Global markets reacted positively as Federal Reserve Chairman Jay Powell spoke about the need to once again become data dependant when it comes to the prospect of lowering US interest rates in the face of a slowing economy. Jay Powell’s speech came off the back of a speech from the European central bank outlining the same dovish message to global markets. Investors have, over the last few weeks, begun to aggressively price in one to two interest rate cuts from the US central bank and more monetary easing from the European equivalent which has seen both equity and fixed income markets move higher.
Last night the UK’s Conservative party took its first vote on who it wanted to be its next leader. Overwhelmingly the numbers came out in favour of front runner Boris Johnson who secured 114 votes out 313. A Boris majority was no big surprise but the extent of this lead did come as a shock as the margin was double the size of the second place candidate, foreign secretary Jeremy Hunt. The first vote was so in favour of Boris that some candidates in the race have considered joining forces just to compete. Historically the front runner in Conservative party elections has almost always fallen foul to a less well-known contender so watch this space !
June’s non-farm payrolls came in significantly below analysts’ expectations, showing only 75,000 jobs being created in the month of May versus the forecast of 185,000. On top of this, the year-on-year rise in average earnings for the month was also lower than expected, at 3.1 per cent rather than 3.2 per cent, highlighting that the labour market continues to show signs of weakening. This data added to speculation that the Federal Reserve will cut rates this year and led investors to seek the safety of debt, sending yields on US Treasuries and UK government debt lower, representing a rise in bond prices due to the higher demand. The dollar also weakened against all major currencies following the release.
TAM clients need not be concerned regarding the prominent position in the press this week of Neil Woodford's LF Woodford Equity Income Fund being suspended. TAM's portfolios hold no positions, nor have ever held any positions in the Fund. Woodford's fund was suspended this week as sustained and growing investor redemptions from the Fund risked not only the strategy's investment parameters being breached, but also the ability to obtain suitable outcomes for investors. Whilst TAM does not invest in the Fund, we remain aware of the risks posed by funds with poor liquidity and as such have released an investment note on the subject which can be accessed via the Research and Insights section at www.tamassetmanagement.com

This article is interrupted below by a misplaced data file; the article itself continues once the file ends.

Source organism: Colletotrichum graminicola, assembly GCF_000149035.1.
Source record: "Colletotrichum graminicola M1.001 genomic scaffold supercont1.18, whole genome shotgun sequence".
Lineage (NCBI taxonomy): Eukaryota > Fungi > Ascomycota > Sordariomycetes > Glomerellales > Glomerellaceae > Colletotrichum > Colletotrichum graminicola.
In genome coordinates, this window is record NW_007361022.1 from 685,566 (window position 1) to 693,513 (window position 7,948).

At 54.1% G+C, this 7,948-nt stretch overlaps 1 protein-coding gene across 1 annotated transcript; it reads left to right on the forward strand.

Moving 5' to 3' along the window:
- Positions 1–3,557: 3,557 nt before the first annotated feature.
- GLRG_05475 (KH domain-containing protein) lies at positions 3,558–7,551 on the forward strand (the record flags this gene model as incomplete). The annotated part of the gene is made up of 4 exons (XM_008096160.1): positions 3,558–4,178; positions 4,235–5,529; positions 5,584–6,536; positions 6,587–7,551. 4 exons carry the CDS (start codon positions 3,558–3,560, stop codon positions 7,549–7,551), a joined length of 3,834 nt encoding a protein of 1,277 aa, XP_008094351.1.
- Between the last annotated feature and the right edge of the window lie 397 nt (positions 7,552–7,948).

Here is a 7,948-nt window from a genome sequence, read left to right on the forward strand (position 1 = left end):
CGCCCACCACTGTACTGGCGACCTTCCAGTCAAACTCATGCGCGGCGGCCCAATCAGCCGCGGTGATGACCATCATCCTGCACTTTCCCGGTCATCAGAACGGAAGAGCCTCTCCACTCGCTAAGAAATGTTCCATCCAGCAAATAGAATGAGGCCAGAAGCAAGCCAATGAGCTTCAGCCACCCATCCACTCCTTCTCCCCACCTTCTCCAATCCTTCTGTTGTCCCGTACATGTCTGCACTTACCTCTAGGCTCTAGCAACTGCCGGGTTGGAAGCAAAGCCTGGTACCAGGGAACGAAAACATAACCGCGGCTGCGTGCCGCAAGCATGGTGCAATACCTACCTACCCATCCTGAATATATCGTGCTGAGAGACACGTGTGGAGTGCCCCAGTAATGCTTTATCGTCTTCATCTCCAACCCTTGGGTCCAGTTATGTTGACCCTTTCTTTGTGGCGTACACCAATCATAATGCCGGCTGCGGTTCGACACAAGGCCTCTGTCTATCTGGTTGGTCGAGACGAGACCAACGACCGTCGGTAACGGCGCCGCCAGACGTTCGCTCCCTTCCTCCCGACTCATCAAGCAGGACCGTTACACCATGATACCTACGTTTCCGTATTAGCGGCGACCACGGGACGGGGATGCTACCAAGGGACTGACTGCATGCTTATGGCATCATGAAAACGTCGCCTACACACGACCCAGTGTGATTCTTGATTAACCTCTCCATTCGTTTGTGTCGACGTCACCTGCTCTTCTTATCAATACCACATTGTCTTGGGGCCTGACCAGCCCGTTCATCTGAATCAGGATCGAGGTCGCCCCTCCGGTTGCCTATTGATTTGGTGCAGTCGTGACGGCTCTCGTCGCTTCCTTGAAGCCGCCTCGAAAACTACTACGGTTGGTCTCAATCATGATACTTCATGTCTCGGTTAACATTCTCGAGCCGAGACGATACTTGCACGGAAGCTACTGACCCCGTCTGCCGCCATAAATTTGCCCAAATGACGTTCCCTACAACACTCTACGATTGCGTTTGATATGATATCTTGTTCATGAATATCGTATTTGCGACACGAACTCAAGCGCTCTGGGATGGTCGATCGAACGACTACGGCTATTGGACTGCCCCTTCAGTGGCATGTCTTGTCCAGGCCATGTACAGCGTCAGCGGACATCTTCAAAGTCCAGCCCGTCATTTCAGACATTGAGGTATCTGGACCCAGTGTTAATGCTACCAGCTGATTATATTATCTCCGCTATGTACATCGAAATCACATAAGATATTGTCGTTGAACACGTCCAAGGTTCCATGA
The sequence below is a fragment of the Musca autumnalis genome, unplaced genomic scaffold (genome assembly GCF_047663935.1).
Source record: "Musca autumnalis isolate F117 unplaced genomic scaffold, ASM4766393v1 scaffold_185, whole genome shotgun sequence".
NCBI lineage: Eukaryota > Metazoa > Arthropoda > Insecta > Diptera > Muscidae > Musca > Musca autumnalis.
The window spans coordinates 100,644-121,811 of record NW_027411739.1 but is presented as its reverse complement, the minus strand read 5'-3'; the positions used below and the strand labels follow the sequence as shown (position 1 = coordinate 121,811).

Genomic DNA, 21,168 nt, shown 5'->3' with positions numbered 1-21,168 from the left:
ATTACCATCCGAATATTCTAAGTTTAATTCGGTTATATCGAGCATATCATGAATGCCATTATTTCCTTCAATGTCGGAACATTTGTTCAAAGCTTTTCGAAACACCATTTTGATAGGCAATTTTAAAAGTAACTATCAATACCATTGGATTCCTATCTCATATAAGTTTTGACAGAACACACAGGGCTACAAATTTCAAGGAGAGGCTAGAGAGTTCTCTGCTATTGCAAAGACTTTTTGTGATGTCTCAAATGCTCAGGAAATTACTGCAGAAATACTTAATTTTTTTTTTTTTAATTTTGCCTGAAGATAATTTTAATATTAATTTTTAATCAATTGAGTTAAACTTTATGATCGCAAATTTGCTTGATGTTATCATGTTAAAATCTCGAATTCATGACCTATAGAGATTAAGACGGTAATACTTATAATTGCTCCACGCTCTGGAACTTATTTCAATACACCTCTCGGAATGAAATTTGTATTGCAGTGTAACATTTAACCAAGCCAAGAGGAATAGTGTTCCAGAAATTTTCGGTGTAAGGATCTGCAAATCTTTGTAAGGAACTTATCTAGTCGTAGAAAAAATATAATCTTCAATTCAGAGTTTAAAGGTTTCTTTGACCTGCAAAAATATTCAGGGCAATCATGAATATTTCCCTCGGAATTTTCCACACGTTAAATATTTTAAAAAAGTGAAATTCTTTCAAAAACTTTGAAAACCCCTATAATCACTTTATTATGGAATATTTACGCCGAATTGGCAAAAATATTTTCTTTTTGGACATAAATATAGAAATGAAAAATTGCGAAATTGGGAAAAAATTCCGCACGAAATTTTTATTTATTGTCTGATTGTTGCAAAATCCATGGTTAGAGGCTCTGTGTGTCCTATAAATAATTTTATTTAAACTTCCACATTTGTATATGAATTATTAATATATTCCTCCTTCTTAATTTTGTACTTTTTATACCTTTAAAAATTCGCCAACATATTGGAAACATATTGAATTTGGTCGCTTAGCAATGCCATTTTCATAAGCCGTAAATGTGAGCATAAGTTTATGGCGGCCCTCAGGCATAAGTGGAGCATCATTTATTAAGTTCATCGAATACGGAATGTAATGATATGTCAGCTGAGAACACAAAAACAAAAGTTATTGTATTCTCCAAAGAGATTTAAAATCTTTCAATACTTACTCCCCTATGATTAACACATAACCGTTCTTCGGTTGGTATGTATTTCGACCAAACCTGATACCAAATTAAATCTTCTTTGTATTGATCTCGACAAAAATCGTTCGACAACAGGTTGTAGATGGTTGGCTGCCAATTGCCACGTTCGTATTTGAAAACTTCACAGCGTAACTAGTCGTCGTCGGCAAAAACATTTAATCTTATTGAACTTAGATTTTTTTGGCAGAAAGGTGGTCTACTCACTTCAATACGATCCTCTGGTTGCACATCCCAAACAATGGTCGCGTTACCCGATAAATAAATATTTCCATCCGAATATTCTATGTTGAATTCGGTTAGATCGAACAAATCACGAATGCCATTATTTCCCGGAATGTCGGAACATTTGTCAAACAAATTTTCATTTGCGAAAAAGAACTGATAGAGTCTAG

President of the European Central Bank (ECB), Mario Draghi, has confirmed in a press conference today that the decision has been made to keep interest rates on hold at their record low levels until at least mid-2020. While the ECB raised its forecast for growth this year from the previous forecast in March, it lowered the forecast for growth in 2020. Similarly, they raised their inflation expectations for this year, but lowered them for next year. These were only minor tweaks, based on the ECB’s view that global headwinds continue to weigh on the outlook for the euro area. Mr Draghi cited key risks as being geopolitical uncertainties, rising protectionism and vulnerabilities in emerging markets. Despite the news, the euro rose by 0.5 per cent against the dollar following the announcement, indicating that the market wanted more drastic action, such as restarting quantitative easing, to support the eurozone and decrease the likelihood of entering into a recession.